Licensure and regulatory requirements for nurse practitioners (NPs) vary by state. The topic of NP independent practice has become a central issue for the profession and the healthcare industry, as NPs can help with the shortage of primary care providers. Expanding NP independent practice also improves access to healthcare, boosts the quality of healthcare and lowers patient costs, according to the Pennsylvania Coalition of Nurse Practitioners (PCNP).
In some states, NPs can practice independently and run full-service clinics. Other states reduce or restrict certain elements of practice for these professionals. In February 2017, South Dakota became the 22nd state (plus the District of Columbia) to enact full practice authority for NPs.
The following sections discuss NP independent practice, scope of practice and Pennsylvania’s classification of reduced practice.
What Is an NP?
An NP or certified registered nurse practitioner (CRNP) has advanced education and clinical training in a healthcare specialty area, according to the PCNP. NPs work with families and people of all ages, providing the information that people need to make informed decisions about their healthcare and lifestyle choices.
NPs may be found in all 50 states and practice under the rules and regulations of the Nurse Practice Act of the state where they work. Most NPs are nationally certified in their specialty area, and they are recognized as expert healthcare providers.
NPs are able to serve as the regular healthcare provider for children and adults during health and illness. They work in rural and urban settings such as physician offices, hospitals, health clinics and offices, nursing homes and hospices, and more to:
- Obtain medical histories and perform physical examinations
- Diagnose and treat acute health problems and chronic diseases
- Order, perform and interpret diagnostic studies
- Prescribe medication and other treatments
- Provide prenatal care, well-child care and health maintenance care
- Promote positive health behaviors and self-care skills through education and counseling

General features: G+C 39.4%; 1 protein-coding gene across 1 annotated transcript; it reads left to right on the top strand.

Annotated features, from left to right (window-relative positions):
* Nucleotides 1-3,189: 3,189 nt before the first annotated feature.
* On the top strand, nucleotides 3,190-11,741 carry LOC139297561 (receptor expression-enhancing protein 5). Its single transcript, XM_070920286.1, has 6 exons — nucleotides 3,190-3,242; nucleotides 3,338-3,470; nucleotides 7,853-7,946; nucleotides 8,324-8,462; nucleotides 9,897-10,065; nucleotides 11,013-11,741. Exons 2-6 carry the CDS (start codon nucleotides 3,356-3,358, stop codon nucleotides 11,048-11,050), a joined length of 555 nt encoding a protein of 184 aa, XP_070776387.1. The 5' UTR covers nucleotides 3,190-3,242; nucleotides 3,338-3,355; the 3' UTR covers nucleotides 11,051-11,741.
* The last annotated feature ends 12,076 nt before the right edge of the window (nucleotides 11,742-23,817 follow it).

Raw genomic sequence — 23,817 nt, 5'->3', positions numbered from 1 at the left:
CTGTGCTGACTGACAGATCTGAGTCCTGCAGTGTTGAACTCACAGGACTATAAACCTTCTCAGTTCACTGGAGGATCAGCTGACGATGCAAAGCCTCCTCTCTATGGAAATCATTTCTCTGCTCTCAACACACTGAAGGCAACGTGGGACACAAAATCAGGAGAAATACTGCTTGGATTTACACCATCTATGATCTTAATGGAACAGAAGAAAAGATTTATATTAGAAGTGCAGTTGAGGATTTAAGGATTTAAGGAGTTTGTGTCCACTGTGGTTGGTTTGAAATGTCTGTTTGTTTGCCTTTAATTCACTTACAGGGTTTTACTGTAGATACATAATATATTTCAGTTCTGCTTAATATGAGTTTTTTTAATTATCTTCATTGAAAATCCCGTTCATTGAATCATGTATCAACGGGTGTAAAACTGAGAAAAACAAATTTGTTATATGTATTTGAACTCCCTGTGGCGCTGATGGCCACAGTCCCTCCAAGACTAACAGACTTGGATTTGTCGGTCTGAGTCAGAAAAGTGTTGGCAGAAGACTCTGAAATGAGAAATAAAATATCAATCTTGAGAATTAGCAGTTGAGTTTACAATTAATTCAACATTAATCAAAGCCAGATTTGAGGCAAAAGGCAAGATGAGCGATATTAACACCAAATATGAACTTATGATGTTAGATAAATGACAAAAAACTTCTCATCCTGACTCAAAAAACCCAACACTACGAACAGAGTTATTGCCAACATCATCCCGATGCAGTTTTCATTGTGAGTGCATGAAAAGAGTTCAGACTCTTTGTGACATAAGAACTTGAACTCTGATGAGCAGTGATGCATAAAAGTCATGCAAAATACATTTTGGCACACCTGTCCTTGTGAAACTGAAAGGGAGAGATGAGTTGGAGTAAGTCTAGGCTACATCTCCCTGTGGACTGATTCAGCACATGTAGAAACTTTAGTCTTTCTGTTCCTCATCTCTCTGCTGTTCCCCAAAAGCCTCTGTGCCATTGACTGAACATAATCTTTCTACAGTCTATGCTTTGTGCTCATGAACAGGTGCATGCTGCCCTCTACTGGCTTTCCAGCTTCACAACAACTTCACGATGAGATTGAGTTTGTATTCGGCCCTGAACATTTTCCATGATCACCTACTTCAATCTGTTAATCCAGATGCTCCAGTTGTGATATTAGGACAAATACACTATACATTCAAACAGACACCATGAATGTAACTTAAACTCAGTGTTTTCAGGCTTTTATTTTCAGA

- Collaborate with physicians and other health professionals as needed
In addition to patient care, NPs are actively involved in education, research and legislative activities to promote quality healthcare.
Independent Practice and Scope of Practice
Independent practice refers to an NP’s ability to provide care without mandated supervision from a physician. Each state’s degree of independence for NPs is categorized in the following ways.
All NPs can evaluate patients, diagnose, order and interpret diagnostic tests, initiate and manage treatments — including prescribe medications — under the exclusive licensure authority of the state board of nursing.
NPs have reduced ability in at least one element of NP practice. State law requires a regulated collaborative agreement with an outside health discipline for the NP to provide patient care, or it limits the setting or scope of one or more elements of NP practice.
NPs are restricted in at least one element of NP practice. State law requires supervision, delegation or team management by an outside health discipline for the NP to provide patient care.
How Does Pennsylvania Compare?
Pennsylvania is one of 16 states that have reduced practice for NPs. Twelve states have restricted practice, and 22 states plus the District of Columbia have full practice. These numbers are accurate as of April 2017.
NPs in Pennsylvania must secure business contracts with two physicians in order to practice, according to the PCNP. Advocates are gaining support for full practice in the state, and there are bills in the state House and Senate that would update the Pennsylvania Nurse Practitioner Act to grant NPs who are certified full practice authority.
The Importance of Achieving NP Independent Practice
Full practice or NP independent practice is the model recommended by the Institute of Medicine, the National Council of State Boards of Nursing and other health and policy makers.
More than 100 major studies over the past 40 years on NP care show that NPs’ patient health outcomes are as good or better than other providers, according to the PCNP. And given the shortage of primary care providers, patients need better access to primary care. This is especially true in underserved rural and urban areas. NPs are twice as likely as physicians to serve rural communities, and NPs in states with full practice authority are more likely to practice in rural areas compared to states (like Pennsylvania) without it.
It also saves money. “Unlike other proposals to expand access to care, full practice authority won’t cost taxpayers a dime,” the PCNP said.
Advancing Nurse Care
NPs and other advanced practice registered nurses (APRNs) can further their education to enhance the quality of patient care and pursue more advanced career opportunities. Alvernia University’s online DNP is designed for APRNs seeking a practice doctorate in clinical leadership to advance their careers to the highest levels in nursing. The program takes place in a convenient online learning environment that accommodates students’ work and personal schedules.